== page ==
Over-55’s exposed to pension scams, warns RSM

Over-55’s looking to supplement their income during and after coronavirus by accessing their pension pots could be leaving themselves increasingly susceptible to scams, RSM has warned.

Whilst any age group faces the same threat, over-55’s may be more active participants in accessing their funds as they are legally able to draw down the benefits.

The alert echoes a recent warning by The Pensions Regulator about the increased risk of members being lured into transferring their pension pots into so-called ‘safe haven’ funds, but which offer little in the way of protection.

RSM has warned of increased fraud and data security risks associated with pension staff working from home, as usual cyber and data controls may be weakened if staff use home WiFi networks for sensitive data transmission between service providers. 

Ian Bell, partner and head of pensions at the leading audit, tax and consulting firm, comments: ‘There has been a notable increase in phishing and ransomware attacks targeted at individuals and businesses since the pandemic began. Unfortunately, cyber criminals thrive during times of crisis and disruption when people are otherwise distracted dealing with other business priorities.

‘Pension administrators’ controls could also be compromised if normal office protocols are unable to be followed, for instance over member identity or second checks over transfer value calculations. Trustees should ensure their Coronavirus Business Continuity Plan is regularly monitored and updated to ensure it is fit for purpose.

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‘With stock market turbulence resulting in significant reductions in pension pot values, and with many workers questioning the financial viability of their own employers, the conditions are sadly conducive to scammers trying to prey on vulnerable pension scheme members.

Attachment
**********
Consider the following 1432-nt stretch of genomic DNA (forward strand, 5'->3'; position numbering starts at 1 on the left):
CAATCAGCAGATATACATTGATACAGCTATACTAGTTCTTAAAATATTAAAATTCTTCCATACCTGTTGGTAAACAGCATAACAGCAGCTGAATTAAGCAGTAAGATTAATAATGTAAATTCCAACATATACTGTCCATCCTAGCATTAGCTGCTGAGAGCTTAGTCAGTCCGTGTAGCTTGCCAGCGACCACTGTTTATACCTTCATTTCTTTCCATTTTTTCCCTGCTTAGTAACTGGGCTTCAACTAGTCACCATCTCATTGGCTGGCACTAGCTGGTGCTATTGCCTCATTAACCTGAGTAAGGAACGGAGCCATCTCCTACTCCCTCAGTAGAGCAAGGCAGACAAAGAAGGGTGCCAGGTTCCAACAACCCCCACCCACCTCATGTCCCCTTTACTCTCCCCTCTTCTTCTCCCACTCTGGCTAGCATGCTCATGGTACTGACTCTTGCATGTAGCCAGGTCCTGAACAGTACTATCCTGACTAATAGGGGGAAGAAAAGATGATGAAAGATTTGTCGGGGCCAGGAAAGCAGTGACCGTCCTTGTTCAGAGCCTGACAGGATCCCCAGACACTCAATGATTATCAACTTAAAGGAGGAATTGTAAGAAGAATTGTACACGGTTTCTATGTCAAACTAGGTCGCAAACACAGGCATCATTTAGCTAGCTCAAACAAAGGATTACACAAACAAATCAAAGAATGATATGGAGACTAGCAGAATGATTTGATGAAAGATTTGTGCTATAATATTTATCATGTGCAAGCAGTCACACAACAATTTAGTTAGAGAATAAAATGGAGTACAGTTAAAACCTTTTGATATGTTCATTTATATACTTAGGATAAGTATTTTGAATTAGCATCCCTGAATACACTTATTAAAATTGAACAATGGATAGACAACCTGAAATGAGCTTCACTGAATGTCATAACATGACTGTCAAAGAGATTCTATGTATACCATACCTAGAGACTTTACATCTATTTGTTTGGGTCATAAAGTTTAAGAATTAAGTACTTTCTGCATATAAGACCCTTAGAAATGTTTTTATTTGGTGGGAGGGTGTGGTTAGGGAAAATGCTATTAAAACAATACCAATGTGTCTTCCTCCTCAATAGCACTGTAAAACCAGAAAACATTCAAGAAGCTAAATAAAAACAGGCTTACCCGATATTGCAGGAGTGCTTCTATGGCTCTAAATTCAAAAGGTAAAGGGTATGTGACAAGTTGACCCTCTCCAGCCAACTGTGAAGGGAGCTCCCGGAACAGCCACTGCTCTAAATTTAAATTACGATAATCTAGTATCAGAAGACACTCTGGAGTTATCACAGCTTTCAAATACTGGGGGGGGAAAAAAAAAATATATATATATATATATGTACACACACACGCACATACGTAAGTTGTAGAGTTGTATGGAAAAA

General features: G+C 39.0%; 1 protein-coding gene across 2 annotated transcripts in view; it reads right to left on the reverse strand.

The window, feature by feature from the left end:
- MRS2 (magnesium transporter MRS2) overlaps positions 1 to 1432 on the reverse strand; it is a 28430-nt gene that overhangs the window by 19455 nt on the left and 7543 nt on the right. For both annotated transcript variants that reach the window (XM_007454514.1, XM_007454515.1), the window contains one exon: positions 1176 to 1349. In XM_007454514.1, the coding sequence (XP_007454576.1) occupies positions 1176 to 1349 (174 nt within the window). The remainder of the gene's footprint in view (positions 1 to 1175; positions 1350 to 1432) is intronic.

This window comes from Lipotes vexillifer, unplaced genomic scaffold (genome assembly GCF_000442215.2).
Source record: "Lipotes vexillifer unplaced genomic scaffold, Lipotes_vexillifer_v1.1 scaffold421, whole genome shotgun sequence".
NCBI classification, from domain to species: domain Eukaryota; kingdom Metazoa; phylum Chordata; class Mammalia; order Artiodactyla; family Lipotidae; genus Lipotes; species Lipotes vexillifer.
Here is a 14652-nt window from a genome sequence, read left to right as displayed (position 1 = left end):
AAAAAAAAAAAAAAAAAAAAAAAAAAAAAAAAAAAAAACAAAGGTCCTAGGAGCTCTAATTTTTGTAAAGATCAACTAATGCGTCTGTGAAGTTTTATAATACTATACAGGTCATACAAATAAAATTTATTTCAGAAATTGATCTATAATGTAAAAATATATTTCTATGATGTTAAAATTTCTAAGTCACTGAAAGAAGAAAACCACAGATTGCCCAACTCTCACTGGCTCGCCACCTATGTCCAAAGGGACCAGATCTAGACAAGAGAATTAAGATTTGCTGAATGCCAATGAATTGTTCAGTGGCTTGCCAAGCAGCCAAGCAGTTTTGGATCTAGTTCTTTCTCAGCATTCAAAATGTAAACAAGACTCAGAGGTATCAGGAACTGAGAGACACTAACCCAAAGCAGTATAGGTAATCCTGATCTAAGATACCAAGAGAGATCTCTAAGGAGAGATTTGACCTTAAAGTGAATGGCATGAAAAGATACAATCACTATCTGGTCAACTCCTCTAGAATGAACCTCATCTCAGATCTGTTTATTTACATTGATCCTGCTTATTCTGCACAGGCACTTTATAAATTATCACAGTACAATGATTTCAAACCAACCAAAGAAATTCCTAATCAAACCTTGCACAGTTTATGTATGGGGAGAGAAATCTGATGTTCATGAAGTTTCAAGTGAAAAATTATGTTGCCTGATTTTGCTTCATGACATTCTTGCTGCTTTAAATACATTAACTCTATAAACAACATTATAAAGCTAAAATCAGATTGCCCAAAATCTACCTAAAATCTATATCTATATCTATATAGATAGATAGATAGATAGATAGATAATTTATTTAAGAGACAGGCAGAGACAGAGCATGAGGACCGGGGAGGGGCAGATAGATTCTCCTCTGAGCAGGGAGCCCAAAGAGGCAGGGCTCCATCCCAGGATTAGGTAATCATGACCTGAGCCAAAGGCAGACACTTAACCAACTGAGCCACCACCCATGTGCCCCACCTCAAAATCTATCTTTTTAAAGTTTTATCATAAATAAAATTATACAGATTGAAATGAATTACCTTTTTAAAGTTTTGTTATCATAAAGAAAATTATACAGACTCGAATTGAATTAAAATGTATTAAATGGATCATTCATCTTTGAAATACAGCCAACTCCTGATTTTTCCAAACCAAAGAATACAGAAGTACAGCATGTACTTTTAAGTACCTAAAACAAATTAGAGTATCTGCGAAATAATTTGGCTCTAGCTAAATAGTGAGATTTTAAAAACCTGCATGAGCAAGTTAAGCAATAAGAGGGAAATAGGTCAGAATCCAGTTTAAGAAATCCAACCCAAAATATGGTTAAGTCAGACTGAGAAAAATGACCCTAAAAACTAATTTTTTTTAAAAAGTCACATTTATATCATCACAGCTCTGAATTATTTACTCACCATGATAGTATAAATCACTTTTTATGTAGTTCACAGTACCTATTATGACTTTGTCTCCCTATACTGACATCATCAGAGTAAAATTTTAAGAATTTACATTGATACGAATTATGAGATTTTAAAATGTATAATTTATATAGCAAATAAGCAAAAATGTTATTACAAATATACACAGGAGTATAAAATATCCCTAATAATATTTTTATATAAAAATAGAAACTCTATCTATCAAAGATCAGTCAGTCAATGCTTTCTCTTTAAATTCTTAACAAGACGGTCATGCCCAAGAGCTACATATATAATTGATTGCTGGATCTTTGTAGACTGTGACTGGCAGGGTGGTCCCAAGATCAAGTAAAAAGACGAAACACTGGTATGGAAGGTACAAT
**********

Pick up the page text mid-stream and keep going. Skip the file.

‘Trustees, employers and administrators all have their part to play to try and protect people from making poor decisions, but this may not be enough. Now may be the time for the Government to enforce a temporary ban on transfers to protect the most vulnerable.

‘Pension administrators will also have to ensure that IT security is prioritised at a time when many staff may be working remotely and where the usual protections and controls may be compromised.’

The Pensions Regulator is advising schemes to exercise extreme caution if a saver asks about transferring their pension and is urging them to signpost members to ScamSmart which has specific guidance relating to coronavirus.

Trustees should also signpost their members to the Money and Pensions Service – particularly those approaching retirement and whose pension may have been affected by the current economic conditions.


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